12/6/2021
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Phones, flash disk ‘to unravel Kamiti prison break puzzle’


Monday November 22, 2021



Two mobile phones and a flash disk are likely to help detectives unravel how three terror convicts escaped from Kamiti Maximum Security Prison and travelled for more than 300 kilometres without detection.

The gadgets were recovered in Kamuluyuni area in Kitui County and are believed to have been disposed of by the three moments before their capture by Kenya Police Reservists.

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Also recovered from the scene after three days of combing the spikey thicket is a piece of white paper with three cell phone numbers written on it and a pair of headphones.

Mr Komu Kilonzi, the head of the KPR team that recovered the items, suspected the trio was communicating with others in Boni Forest.

“We’ve been combing the thicket since their arrest on Thursday because the terrorists confessed to us they had a mobile phone which got lost in the forest,” said Mr Kilonzi, adding that they had smashed the phones in a bid to destroy evidence.

Preliminary investigations show that Musharaf Abdalla Akhulunga aka Zarkawi, Mohamed Ali Abikar and Joseph Juma Odhiambo aka Yusuf, were relying on Google maps to navigate their way and were in constant communication with their counterparts in Boni.


“Capturing them before they slipped to Somalia was the first main achievement and now we’re happy to have recovered the handsets and other materials that will help with investigations,” said Kitui County police commander Leah Kithei.

A detective said they intend to establish where the phones were bought and the call log data.

They have the IMEI number – International Mobile Equipment Identity –that acts like a fingerprint. It’s a 15-digit number unique to each device.
Rogue prison warders

Using IMEI numbers, detectives are able to establish any mobile number that may have used the device and subsequently retrieve all the call data, messages and even trace the movement of the phone’s owner. The world over, manufacturers share IMEI numbers to enable tracking of smartphones that may have been stolen or compromised.



“In a matter of days, the entire network of who organised the prison escape and facilitated their travel from Kamiti all the way to Kitui will be known. The discoveries will be crucial evidence against the terrorists and all their collaborators,” said a detective.

He said the convicts thought that by crashing the phones, they had destroyed details on their movements to protect their collaborators.

Moments after their capture, the trio allegedly confessed to the reservists how they were escorted through the main gate at Kamiti – a highly guarded correctional facility – and later assisted to Kitui.



They also told the officers that they were in touch with people in Boni Forest, who were ready to offer bribes in exchange for their freedom.

“They told us that ‘kampuni yetu ni kubwa’ (we have a large organisation) in reference to Al-Shabaab and that their masters won’t hesitate to bail them out,” said Mr Jacob Mutisya, a police reservist.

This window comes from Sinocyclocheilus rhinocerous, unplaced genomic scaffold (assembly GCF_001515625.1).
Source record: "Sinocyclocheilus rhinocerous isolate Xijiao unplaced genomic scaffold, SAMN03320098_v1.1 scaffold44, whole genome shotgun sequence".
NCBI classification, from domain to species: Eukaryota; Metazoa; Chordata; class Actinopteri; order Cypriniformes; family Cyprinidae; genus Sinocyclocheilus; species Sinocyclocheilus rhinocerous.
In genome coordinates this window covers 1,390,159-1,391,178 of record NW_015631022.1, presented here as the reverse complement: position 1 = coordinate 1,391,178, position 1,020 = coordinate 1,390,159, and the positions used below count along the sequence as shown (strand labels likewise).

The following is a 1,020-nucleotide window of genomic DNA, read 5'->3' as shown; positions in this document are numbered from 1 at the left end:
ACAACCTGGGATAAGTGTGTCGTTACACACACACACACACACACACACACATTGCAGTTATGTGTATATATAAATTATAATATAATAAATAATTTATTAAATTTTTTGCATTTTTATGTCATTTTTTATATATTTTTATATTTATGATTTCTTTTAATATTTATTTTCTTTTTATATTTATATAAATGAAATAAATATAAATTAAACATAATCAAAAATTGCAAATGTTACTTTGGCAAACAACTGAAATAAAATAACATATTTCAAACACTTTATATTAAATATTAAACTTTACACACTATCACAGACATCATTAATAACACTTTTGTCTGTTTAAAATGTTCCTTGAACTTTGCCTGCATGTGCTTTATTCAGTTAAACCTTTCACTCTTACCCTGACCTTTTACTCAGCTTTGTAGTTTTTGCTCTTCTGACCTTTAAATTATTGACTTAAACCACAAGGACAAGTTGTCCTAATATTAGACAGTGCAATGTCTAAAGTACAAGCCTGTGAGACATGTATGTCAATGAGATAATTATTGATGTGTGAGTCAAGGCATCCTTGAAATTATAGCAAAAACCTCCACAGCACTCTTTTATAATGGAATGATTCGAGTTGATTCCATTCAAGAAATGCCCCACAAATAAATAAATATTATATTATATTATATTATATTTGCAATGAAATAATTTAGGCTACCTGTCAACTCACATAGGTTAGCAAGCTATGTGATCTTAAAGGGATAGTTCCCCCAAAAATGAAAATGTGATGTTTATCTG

Security expert Simiyu Werunga said the jailbreak and the eventual capture more than 300km away points to grand corruption and collusion involving rogue prison warders.

Mr Werunga wondered how a convict would have in his possession a flash disk, and yet they have no access to laptops or computers in prison.

“Does it mean these convicts enjoyed certain privileges at Kamiti? Why is it that they all had beards and long hair, which aren’t allowed behind bars? Did the beards grow within the three days of freedom?” he posed.  
Suspicious money trail

He said the escape must have been planned over a long period of time with deliberate collusion with prison officers.


“In this saga, there are more questions than answers that all point to corruption within the security ranks. It points that the convicts had access to mobile phones while in jail and freely communicated with fellow terrorists who must have offered hefty bribes to prison warders to facilitate their escape,” he said.

Another curious thing was the similar names written against the three numbers that suggested the trio had wives or it was just a decoy to misguide detectives.  

Suspicions that rogue officials were behind numerous jailbreaks that escalated with the escape of three forced President Uhuru Kenyatta to sack Commissioner-General Wycliffe Ogalo last week.

At least 10 warders, including the Kamiti prison boss Charles Mutembei and his deputy Joseph Loklari, were arrested by Anti-Terror Police officers.


Mr Mutembei, Mr Loklari and four senior warders, Pamela Cherubet, Peter Thuku, Lilian Mukasia and Nicholas Otieno, are accused of aiding the escape of the three terror convicts from Kamiti.

The National Intelligence Service (NIS) has reportedly uncovered a suspicious money trail and communication involving some officers at Kamiti.

Detectives also want to find out why CCTV cameras in the prison were not working on the day the trio escaped, and why the malfunctioning was never reported.

Questions have been raised why the management of Kamiti decided not to house the trio with other terrorism suspects at Condemn G Block. They were locked up in cell number 6 Block A, which has less security.




 





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